Another great example of aligning an already strong brand with its intranet is Virgin America’s intranet VX Connect. With a striking design, the intranet closely aligns to the public-facing site. With the majority of employees being mobile, VXConnect has been available on mobile since it was launched. Screenshot courtesy of Virgin America
Activity: The Intranet as Place for Doing Things, Not Just Reading Things
One of the key themes from this year’s Intranet Innovation Awards is that intranets are now core business systems. To be truly successful, leading intranets need to position themselves as core business tools automating key tasks and processes, and supporting the simplification and automation of internal processes and work practices.
Intranets should offer simple interfaces for core business systems and common tasks. By streamlining business processes and simplifying access, intranets can deliver huge benefits. Delivering this type of functionality is the most direct and powerful way to demonstrate ROI.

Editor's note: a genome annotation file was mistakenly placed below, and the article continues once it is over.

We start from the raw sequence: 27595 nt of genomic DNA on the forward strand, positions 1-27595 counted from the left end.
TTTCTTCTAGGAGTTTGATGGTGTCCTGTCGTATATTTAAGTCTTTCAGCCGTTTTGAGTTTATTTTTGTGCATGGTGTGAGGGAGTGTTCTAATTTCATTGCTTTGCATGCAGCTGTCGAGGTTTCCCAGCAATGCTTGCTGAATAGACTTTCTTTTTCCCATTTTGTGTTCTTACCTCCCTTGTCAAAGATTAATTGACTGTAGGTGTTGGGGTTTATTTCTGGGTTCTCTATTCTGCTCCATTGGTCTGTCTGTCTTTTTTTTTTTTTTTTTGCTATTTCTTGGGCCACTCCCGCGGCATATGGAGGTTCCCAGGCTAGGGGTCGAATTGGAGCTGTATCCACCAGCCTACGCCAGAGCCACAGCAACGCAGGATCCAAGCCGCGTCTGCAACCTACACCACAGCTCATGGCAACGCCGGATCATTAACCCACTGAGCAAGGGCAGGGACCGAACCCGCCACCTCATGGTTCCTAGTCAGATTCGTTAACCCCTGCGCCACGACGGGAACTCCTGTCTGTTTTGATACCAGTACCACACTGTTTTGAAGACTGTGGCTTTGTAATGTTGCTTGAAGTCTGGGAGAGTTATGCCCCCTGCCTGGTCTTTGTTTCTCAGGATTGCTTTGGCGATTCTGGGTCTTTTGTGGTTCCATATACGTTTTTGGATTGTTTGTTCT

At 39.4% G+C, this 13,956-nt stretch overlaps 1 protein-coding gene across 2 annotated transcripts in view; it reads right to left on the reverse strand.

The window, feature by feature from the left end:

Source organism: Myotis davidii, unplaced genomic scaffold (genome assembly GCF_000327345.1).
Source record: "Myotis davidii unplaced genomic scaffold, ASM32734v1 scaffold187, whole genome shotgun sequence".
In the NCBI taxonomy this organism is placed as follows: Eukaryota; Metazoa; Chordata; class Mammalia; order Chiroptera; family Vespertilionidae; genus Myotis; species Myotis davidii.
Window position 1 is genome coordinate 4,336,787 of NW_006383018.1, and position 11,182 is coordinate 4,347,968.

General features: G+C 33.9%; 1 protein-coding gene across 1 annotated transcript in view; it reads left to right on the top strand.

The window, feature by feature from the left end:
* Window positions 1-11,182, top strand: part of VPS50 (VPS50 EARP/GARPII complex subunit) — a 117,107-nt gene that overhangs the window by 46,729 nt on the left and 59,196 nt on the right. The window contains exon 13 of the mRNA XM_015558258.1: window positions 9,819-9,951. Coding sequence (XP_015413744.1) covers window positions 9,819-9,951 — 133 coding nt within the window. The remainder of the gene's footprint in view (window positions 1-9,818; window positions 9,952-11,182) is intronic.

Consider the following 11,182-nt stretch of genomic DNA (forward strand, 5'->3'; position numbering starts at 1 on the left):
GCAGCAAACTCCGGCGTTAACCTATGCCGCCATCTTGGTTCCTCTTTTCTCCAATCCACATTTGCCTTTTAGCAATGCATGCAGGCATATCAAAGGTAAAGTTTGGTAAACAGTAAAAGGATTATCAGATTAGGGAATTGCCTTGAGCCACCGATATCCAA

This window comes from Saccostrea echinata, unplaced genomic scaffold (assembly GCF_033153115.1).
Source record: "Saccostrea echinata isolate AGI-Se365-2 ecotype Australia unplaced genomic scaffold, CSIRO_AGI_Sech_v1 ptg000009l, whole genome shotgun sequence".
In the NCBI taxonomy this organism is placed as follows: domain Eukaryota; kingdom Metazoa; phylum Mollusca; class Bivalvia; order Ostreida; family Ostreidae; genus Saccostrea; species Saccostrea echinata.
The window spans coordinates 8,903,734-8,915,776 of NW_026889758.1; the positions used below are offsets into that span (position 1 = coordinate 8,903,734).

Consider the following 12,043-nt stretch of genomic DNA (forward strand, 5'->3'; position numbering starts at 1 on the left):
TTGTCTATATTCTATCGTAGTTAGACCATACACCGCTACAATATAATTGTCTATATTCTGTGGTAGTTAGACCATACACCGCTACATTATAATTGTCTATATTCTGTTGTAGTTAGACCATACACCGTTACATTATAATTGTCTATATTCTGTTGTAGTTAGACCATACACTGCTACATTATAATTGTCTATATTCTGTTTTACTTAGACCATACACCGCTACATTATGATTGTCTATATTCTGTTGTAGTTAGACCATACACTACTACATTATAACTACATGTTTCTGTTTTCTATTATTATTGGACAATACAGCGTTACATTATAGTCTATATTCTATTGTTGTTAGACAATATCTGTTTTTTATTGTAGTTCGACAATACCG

Hansen Yuncken’s intranet HYway is an outstanding example of an intranet as a core business system. It combines electronic forms, project methodologies, documents, data, workflow and reporting options, covering end-to-end processes from the management of opportunities to site inspections.
Forms are an effective way to support the information gathering, knowledge transfer and approvals process at Hansen Yuncken. The example above is a form relating to opportunity registration, just one of a number of forms within the business development roadmap. Screenshot courtesy of Hansen Yuncken.
Future of activity:
- Supporting the way staff work, speeding and simplifying administrative tasks to leave more time for the interesting work
- Integrating with core business systems, and
- Delivering highly integrated environments which interface with important systems using workflow
Regardless of what name you give to your intranet, to become a core business tool it must automate key tasks and processes. These highly integrated environments will interface with important systems, contain workflow and deliver critical functionality relating to the organization’s business operations while delivering great content and a collaborative environment that encourages two-way communication.
Sounds like a great intranet to me.
Title image courtesy of Stocksnapper (Shutterstock)
Editor's Note: To read more of Rebecca's thoughts on intranets see her Collaboration and Communications on the Intranet